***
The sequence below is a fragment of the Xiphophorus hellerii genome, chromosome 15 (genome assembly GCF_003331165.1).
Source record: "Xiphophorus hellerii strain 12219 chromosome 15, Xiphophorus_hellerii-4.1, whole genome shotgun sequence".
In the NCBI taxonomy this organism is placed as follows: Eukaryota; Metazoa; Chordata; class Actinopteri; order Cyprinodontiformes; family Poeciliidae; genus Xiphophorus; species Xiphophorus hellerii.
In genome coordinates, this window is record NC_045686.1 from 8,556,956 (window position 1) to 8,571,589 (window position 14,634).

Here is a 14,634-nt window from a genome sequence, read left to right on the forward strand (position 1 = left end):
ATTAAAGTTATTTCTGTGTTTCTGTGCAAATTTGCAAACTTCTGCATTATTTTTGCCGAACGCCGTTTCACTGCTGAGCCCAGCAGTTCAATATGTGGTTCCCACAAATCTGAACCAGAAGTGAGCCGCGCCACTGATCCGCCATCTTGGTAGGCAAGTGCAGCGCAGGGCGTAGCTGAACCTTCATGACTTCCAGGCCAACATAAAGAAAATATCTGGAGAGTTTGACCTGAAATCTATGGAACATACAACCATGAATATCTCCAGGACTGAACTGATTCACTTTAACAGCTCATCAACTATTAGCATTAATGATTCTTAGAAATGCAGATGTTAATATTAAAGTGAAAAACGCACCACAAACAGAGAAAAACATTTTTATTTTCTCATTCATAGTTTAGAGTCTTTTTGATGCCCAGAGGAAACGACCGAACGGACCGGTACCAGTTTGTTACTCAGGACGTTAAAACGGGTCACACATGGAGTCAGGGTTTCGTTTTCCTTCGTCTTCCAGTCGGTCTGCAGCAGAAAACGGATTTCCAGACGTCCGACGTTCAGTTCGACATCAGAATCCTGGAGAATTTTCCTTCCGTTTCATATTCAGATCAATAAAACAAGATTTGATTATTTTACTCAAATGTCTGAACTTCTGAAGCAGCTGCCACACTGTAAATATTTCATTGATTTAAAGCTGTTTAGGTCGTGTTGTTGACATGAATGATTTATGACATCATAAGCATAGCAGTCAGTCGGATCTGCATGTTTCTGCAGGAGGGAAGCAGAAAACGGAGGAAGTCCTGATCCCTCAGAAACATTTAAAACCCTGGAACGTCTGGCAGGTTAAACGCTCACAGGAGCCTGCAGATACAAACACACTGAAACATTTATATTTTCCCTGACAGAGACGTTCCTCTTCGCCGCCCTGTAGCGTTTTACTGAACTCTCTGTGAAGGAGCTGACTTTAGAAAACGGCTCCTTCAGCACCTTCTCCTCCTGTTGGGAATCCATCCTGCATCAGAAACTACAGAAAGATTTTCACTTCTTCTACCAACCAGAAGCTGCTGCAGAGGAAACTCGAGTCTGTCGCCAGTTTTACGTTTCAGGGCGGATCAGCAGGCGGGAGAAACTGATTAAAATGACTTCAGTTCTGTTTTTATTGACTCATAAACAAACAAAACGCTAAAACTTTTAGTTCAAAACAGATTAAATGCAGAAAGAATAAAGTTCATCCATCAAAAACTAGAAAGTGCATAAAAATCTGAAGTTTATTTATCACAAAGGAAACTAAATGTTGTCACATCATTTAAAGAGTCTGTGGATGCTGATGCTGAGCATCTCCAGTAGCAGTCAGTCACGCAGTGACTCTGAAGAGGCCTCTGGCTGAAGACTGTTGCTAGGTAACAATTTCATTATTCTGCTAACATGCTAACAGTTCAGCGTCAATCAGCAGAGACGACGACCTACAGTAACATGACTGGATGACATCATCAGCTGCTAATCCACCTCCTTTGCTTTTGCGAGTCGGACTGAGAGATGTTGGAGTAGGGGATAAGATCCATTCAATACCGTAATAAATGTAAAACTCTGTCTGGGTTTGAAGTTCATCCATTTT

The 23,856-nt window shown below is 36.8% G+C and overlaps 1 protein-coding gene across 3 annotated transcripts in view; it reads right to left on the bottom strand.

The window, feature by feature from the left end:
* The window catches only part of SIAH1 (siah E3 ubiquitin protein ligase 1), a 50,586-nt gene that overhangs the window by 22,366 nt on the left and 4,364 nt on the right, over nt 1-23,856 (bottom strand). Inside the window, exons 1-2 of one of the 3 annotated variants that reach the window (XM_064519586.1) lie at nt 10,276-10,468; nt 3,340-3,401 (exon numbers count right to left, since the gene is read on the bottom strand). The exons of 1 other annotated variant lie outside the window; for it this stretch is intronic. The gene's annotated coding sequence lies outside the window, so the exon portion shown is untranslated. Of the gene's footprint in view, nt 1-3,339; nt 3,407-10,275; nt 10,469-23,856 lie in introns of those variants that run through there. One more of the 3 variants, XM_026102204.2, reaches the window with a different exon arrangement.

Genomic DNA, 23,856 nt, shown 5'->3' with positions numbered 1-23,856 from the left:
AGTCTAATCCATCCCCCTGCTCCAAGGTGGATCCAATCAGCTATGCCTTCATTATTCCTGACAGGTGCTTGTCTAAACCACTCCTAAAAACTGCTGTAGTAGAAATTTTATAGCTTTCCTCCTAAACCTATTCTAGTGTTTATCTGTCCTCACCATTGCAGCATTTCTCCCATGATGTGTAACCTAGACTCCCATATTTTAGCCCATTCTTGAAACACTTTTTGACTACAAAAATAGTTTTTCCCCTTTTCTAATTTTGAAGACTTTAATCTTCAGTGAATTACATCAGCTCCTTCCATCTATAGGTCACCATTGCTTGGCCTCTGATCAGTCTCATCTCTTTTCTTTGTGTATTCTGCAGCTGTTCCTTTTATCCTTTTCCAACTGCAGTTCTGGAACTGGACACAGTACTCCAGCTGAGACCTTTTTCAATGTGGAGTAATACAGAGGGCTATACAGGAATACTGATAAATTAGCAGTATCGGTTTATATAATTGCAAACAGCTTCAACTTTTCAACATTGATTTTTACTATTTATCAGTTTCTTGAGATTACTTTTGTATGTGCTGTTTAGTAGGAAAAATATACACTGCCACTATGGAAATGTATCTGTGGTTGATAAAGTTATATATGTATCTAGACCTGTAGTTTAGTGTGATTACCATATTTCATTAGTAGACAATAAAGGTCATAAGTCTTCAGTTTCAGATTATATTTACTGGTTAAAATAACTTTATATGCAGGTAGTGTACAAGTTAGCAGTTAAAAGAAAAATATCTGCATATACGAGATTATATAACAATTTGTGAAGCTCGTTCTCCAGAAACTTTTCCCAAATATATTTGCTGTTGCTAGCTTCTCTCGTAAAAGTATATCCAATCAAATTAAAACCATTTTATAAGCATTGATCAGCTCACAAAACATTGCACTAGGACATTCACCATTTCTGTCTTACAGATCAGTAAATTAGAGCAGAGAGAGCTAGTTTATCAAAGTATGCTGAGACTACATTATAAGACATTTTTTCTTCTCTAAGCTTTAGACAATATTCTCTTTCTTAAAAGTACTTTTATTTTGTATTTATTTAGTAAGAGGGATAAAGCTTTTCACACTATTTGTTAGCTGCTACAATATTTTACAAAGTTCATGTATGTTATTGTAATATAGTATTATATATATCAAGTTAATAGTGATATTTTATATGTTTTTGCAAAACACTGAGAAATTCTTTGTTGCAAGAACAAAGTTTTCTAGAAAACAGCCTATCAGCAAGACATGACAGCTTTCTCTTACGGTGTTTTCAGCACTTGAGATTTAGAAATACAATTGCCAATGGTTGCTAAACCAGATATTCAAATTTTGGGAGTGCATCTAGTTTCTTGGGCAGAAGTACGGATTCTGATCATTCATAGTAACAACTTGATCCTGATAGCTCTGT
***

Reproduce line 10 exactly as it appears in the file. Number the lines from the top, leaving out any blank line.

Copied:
Genomic DNA, 23,856 nt, shown 5'->3' with positions numbered 1-23,856 from the left: